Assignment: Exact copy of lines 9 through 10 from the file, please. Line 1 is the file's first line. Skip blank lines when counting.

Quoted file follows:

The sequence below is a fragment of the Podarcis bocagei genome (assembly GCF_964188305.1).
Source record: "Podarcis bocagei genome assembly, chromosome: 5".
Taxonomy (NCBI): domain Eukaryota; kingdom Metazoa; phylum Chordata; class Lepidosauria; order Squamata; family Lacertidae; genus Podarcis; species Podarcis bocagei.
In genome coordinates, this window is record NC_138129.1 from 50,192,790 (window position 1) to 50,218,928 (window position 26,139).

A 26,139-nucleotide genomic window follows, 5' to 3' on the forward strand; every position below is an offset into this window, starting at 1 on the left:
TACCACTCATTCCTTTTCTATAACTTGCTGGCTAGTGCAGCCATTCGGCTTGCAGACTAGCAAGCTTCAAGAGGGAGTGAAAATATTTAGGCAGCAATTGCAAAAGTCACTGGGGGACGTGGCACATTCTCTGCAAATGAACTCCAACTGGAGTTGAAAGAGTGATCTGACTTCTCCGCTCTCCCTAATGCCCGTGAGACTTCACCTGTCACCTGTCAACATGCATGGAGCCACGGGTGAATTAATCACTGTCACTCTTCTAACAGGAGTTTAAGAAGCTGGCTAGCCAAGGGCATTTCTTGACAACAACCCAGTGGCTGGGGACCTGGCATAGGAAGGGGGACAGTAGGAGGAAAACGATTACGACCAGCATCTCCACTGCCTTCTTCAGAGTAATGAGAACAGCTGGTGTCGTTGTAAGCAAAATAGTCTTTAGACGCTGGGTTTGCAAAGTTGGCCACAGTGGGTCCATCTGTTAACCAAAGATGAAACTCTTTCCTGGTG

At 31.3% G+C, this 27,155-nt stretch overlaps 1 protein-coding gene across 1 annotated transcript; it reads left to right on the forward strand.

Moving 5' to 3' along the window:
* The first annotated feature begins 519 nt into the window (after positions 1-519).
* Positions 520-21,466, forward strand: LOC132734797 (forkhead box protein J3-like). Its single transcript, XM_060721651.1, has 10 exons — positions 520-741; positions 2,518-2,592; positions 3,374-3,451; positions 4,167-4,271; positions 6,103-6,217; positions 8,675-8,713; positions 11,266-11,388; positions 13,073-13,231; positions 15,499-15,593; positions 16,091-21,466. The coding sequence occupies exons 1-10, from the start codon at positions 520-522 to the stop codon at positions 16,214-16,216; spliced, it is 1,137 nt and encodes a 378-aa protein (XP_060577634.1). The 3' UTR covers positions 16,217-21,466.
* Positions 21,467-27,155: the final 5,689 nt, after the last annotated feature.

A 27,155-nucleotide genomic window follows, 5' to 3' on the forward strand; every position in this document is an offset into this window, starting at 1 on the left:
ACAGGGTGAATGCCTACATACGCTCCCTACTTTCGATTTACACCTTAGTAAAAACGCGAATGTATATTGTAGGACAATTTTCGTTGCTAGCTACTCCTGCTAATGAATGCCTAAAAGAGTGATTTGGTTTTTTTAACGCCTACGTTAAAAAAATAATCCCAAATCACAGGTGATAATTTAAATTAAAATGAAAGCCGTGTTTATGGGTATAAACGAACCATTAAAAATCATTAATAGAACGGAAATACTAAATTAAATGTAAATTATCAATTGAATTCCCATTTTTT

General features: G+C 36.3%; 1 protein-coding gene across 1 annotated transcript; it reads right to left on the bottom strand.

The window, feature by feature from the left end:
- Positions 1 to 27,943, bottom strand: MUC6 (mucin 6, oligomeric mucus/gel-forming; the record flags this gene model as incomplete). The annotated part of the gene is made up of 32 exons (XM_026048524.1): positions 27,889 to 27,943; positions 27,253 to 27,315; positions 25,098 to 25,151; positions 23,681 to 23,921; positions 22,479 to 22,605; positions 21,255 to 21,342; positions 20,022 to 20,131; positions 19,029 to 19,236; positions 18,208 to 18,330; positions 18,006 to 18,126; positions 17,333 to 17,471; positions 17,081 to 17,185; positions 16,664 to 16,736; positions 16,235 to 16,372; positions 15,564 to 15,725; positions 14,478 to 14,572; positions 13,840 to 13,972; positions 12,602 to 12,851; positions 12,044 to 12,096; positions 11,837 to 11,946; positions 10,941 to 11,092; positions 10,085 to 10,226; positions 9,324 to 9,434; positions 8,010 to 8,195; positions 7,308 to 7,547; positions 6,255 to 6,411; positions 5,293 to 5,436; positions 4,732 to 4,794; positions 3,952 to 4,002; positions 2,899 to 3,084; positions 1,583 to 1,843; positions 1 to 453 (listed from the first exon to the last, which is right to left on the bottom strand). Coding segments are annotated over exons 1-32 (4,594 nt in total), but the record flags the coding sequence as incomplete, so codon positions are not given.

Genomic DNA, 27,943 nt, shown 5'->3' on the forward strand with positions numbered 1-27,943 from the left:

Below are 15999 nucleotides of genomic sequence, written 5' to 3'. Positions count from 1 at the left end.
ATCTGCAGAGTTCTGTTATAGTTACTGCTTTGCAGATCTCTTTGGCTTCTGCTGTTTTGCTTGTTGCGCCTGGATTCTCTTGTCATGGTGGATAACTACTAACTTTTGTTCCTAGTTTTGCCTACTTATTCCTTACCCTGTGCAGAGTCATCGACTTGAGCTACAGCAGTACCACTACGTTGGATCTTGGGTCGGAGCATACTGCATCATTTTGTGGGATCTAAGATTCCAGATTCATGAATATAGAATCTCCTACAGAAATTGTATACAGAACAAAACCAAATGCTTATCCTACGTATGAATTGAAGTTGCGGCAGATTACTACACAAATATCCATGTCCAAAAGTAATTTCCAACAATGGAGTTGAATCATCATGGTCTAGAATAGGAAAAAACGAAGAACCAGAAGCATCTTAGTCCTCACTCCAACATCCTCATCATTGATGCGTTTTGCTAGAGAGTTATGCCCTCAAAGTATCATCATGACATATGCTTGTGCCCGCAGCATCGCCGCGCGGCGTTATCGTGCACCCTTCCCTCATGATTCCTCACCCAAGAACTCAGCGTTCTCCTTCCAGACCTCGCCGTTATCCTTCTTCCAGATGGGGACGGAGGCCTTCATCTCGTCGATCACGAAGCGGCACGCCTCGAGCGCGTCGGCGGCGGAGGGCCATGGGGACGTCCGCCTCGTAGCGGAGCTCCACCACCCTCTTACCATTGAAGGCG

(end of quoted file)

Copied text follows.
* The first annotated feature begins 519 nt into the window (after positions 1-519).
* Positions 520-21,466, forward strand: LOC132734797 (forkhead box protein J3-like). Its single transcript, XM_060721651.1, has 10 exons — positions 520-741; positions 2,518-2,592; positions 3,374-3,451; positions 4,167-4,271; positions 6,103-6,217; positions 8,675-8,713; positions 11,266-11,388; positions 13,073-13,231; positions 15,499-15,593; positions 16,091-21,466. The coding sequence occupies exons 1-10, from the start codon at positions 520-522 to the stop codon at positions 16,214-16,216; spliced, it is 1,137 nt and encodes a 378-aa protein (XP_060577634.1). The 3' UTR covers positions 16,217-21,466.